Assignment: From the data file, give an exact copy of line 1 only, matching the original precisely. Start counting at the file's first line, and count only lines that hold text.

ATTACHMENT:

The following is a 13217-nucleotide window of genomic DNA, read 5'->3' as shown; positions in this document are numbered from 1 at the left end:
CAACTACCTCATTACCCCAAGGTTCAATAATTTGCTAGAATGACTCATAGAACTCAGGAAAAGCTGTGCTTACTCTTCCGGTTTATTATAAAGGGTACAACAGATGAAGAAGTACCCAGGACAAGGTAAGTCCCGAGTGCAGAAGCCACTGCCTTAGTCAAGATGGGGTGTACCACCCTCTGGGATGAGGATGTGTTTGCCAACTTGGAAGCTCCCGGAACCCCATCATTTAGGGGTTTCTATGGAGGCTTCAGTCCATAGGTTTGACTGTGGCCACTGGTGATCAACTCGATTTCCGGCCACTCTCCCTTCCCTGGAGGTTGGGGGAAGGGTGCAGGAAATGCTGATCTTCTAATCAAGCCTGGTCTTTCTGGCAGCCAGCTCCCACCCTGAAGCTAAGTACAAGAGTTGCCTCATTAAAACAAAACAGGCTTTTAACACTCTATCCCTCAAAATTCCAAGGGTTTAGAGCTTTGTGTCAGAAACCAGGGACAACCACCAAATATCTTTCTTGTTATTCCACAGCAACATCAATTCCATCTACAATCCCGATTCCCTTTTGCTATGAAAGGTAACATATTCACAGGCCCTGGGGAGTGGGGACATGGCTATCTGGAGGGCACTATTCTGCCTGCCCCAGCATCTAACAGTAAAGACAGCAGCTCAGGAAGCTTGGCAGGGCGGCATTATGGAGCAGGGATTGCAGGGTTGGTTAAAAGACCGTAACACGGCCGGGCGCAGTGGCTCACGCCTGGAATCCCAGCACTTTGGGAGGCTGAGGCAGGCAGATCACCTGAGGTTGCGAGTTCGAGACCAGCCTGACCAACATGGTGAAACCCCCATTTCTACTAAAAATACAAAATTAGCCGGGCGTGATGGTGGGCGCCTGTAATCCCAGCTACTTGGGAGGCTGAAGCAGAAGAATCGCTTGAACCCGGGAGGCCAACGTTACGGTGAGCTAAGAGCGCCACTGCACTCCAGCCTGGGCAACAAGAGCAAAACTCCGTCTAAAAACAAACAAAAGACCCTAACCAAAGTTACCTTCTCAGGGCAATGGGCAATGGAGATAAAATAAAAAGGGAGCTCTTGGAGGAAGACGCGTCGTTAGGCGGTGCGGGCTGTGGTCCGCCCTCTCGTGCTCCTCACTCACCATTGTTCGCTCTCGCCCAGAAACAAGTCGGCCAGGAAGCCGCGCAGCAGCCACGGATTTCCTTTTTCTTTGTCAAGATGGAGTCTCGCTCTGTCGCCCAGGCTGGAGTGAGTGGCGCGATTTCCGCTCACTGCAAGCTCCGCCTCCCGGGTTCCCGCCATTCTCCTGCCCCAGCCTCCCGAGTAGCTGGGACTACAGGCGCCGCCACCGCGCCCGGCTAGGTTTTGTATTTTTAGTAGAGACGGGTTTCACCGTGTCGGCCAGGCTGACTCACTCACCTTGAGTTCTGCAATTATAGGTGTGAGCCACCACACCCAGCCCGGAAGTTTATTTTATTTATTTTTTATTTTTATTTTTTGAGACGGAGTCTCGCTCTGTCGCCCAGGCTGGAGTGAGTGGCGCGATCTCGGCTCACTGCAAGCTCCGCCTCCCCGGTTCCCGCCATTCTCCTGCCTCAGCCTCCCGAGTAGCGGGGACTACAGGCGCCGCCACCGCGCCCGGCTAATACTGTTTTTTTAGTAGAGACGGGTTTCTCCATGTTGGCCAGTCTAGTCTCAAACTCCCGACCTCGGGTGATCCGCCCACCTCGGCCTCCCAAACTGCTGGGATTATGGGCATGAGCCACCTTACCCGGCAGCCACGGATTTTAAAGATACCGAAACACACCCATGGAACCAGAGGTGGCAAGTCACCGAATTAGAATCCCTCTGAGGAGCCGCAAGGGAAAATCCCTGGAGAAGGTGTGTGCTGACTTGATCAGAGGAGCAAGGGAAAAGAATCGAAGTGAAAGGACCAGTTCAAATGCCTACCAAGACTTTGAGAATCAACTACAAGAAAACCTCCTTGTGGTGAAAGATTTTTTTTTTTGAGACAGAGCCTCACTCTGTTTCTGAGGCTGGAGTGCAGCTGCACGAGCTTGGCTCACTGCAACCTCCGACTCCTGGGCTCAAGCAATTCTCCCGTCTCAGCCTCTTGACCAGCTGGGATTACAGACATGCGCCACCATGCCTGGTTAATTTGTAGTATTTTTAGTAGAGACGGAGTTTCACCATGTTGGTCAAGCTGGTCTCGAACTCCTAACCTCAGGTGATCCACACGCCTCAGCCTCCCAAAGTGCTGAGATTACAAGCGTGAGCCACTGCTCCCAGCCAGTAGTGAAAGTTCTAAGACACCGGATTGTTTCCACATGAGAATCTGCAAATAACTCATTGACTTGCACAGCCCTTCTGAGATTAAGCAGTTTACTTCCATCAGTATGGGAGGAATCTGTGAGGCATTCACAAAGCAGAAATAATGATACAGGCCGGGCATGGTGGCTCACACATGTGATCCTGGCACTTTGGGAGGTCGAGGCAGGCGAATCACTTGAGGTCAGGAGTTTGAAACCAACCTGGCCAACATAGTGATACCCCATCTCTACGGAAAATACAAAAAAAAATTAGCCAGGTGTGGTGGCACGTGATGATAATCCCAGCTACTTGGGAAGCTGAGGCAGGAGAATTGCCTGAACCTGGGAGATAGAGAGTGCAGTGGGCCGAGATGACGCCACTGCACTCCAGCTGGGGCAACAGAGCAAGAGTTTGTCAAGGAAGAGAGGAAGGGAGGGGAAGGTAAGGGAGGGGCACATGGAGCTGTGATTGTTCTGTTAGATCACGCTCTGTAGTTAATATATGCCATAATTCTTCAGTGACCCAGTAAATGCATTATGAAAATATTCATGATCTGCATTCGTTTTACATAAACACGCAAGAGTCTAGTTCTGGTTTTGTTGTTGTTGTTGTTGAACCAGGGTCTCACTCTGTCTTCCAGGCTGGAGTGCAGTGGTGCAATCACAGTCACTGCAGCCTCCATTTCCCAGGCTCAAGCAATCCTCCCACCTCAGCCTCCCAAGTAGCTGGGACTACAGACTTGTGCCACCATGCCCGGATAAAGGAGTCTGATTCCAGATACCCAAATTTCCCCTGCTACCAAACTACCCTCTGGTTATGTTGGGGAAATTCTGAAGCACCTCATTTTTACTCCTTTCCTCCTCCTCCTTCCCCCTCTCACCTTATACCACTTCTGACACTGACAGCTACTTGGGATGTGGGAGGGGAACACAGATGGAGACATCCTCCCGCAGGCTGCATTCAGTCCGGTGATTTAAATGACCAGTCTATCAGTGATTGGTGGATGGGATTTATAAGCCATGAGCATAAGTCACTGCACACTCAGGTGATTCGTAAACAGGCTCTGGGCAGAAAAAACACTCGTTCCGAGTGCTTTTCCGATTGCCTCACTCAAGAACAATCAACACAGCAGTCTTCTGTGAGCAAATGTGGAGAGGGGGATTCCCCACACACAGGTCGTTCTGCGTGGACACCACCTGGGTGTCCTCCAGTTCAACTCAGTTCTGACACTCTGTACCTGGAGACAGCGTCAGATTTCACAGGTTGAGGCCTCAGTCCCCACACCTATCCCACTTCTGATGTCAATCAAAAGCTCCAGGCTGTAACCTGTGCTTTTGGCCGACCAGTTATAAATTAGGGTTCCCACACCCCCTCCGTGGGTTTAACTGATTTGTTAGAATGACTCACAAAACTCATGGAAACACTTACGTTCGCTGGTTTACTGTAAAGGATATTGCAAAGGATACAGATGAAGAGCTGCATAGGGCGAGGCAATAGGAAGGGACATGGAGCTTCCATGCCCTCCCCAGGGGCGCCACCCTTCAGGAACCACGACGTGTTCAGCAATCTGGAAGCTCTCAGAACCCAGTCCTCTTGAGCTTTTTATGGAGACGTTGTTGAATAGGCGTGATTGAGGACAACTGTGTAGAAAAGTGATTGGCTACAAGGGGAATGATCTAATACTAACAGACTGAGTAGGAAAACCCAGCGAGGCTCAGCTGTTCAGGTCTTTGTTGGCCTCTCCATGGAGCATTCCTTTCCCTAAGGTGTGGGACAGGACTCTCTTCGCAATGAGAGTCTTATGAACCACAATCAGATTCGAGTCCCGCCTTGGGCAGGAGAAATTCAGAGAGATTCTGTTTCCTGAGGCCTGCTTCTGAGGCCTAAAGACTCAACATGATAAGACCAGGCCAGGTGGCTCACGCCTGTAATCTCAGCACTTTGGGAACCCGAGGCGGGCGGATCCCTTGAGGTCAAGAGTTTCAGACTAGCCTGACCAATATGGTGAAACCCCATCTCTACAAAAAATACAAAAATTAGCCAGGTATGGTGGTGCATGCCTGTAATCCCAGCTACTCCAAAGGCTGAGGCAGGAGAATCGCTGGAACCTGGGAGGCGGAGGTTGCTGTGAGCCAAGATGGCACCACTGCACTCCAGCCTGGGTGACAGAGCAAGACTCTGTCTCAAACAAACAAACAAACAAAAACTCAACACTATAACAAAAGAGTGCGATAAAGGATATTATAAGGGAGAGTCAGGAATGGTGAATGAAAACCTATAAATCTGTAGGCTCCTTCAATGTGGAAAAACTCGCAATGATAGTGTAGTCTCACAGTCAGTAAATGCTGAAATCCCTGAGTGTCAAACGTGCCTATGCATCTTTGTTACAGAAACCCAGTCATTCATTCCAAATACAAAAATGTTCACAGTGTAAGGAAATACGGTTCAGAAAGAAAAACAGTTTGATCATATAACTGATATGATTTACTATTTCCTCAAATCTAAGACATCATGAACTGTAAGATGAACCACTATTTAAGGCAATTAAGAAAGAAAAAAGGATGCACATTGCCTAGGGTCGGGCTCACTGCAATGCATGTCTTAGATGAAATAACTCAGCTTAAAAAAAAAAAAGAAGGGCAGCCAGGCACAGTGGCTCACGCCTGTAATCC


The following is a 13217-nucleotide window of genomic DNA, read 5'->3' as shown; positions in this document are numbered from 1 at the left end: